Thenga podi is a dry chutney powder and an absolute favourite in our home. This pantry staple is a life-saver on days when I can’t be bothered to make a proper meal or just when the family craves a simple dinner comprising podi, rice and some appalam. Thenga podi is high on rotation at home.
This vegan yumminess has been a favourite for as long as I can remember. I have documented in some of my blog posts about my mother’s meticulous planning to keep the pantry well-stocked at all times. I don’t ever remember running out of essential like podis ever.
Unfortunately, like many amazing things that my mum used to make only remains a fresh memory and has not been documented. I try my best to consult my father—who is an exceptional cook—to try and recreate her recipes to my best ability.
Speaking of recreating podis, when my father visited us in Sydney a couple of years ago, I served him so fresh homemade thenga podi. Let’s just say he was generous with his compliments. He loved it so much that he has asked me to bring a box of this podi every time I travel from Sydney to Chennai! I couldn’t get a better compliment for this honestly. Proof is in the pudding, right?
If you are unfamiliar with the dish and are unsure how to consume it, serve this as a condiment for idly or dosai or my favourite is to mix it with hot rice and sesame oil/ghee. It tastes sensational! Try it for yourself and leave a comment below on how much you enjoyed it.
- Grated coconut – 1 cup*
- Channa dal/ Bengal Gram – ¼ cup
- Urad dal – ¼ cup
- Dried red chillies – 10 to 15
- Dried Kashmiri chilles (for colour) – 5
- Garlic flakes (optional) – 1 to 2 heaped tsp.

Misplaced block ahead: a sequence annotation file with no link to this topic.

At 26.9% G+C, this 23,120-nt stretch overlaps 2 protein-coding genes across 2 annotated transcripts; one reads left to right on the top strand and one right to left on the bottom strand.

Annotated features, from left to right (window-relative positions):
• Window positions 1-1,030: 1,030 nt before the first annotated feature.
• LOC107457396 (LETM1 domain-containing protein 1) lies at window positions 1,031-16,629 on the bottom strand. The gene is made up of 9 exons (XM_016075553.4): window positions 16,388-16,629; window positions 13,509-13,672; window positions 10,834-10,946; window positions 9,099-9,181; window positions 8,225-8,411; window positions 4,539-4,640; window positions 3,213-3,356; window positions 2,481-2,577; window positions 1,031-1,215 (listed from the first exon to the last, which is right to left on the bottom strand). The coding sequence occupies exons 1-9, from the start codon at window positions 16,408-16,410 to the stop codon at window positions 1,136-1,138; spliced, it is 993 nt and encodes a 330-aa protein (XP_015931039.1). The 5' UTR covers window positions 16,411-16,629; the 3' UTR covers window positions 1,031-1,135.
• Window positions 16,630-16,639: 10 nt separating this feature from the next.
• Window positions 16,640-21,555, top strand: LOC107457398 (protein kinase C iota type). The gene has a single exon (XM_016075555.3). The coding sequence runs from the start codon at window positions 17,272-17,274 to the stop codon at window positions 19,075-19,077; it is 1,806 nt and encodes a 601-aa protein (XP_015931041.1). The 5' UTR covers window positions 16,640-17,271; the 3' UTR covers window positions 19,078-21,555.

- Salt – To Taste
- Asafoetida – ½ tsp
- Sesame/gingely oil – 1 tsp.
Note*: I used the dehydrated shredded coconut as I didn’t have instant access to fresh or frozen coconut. I use this.
- Heat oil in a pan.
- Add the channa dal, urad dal, and asafoetida
- Roast the lentils until they turn golden brown and a nutty aroma is released.
- Transfer the roasted lentils to a dry plate.
- Add the red chillies and Kashmiri chillies in the same pan and roast them well while ensuring they don’t go black.
- In the same pan, add the grated coconut and garlic flakes, and roast it golden brown. Transfer the coconut into the same plate containing roasted dals and chillies.
- If you’re using fresh/frozen coconut, the idea is to remove the moisture and achieve the colour while roasting. As mentioned in the notes under the ingredients, I used store-bought dehydrated shredded coconut, which gets roasted fairly quickly compared to its fresh and frozen counterparts.
- Spread out the roasted ingredients on the plate and let it cool.
- Grind the roasted ingredients with required salt.
- The texture is completely up to you, I like a coarse powder.
- Transfer to a clean, dry container.
- Serve with hot rice or with idly/dosai.
Thenga podi made with fresh or frozen coconut stays fresh for up to 7 days when stored in the fridge. If you use the dehydrated coconut, the shelf life is much longer; mine lasts for a month or a bit longer.
- Garlic flakes takes the delicious Thenga podi to a whole new level. If you like a more traditional podi or don’t enjoy the garlicky flavour, omit.
- Add/omit/adjust ingredients to suit your taste.
- I sometimes use Kashmiri red chilli powder in place of the whole ones in the podi while grinding and it yields a beautiful red colour all the same.